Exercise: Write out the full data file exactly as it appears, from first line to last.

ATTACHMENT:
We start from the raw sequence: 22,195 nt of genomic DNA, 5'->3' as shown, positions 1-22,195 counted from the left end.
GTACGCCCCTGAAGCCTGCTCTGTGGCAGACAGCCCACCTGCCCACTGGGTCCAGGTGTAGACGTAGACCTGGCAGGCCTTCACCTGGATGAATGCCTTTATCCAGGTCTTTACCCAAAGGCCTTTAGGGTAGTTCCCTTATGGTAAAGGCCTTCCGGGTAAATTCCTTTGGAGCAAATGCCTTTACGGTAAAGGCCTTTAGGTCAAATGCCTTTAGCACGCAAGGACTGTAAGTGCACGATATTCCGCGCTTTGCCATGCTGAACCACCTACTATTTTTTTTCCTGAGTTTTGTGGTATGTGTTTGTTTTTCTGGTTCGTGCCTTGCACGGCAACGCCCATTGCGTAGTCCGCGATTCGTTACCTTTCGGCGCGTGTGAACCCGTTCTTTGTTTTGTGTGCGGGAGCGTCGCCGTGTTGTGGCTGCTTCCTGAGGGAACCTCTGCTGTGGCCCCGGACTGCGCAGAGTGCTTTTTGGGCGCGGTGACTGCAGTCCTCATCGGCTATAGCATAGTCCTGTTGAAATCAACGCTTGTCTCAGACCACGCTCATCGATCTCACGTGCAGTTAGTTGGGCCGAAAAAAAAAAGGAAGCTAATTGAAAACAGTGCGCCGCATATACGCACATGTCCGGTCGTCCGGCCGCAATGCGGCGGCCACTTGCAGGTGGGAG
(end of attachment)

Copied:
We start from the raw sequence: 22,195 nt of genomic DNA, 5'->3' as shown, positions 1-22,195 counted from the left end.
GTACGCCCCTGAAGCCTGCTCTGTGGCAGACAGCCCACCTGCCCACTGGGTCCAGGTGTAGACGTAGACCTGGCAGGCCTTCACCTGGATGAATGCCTTTATCCAGGTCTTTACCCAAAGGCCTTTAGGGTAGTTCCCTTATGGTAAAGGCCTTCCGGGTAAATTCCTTTGGAGCAAATGCCTTTACGGTAAAGGCCTTTAGGTCAAATGCCTTTAGCACGCAAGGACTGTAAGTGCACGATATTCCGCGCTTTGCCATGCTGAACCACCTACTATTTTTTTTCCTGAGTTTTGTGGTATGTGTTTGTTTTTCTGGTTCGTGCCTTGCACGGCAACGCCCATTGCGTAGTCCGCGATTCGTTACCTTTCGGCGCGTGTGAACCCGTTCTTTGTTTTGTGTGCGGGAGCGTCGCCGTGTTGTGGCTGCTTCCTGAGGGAACCTCTGCTGTGGCCCCGGACTGCGCAGAGTGCTTTTTGGGCGCGGTGACTGCAGTCCTCATCGGCTATAGCATAGTCCTGTTGAAATCAACGCTTGTCTCAGACCACGCTCATCGATCTCACGTGCAGTTAGTTGGGCCGAAAAAAAAAAGGAAGCTAATTGAAAACAGTGCGCCGCATATACGCACATGTCCGGTCGTCCGGCCGCAATGCGGCGGCCACTTGCAGGTGGGAG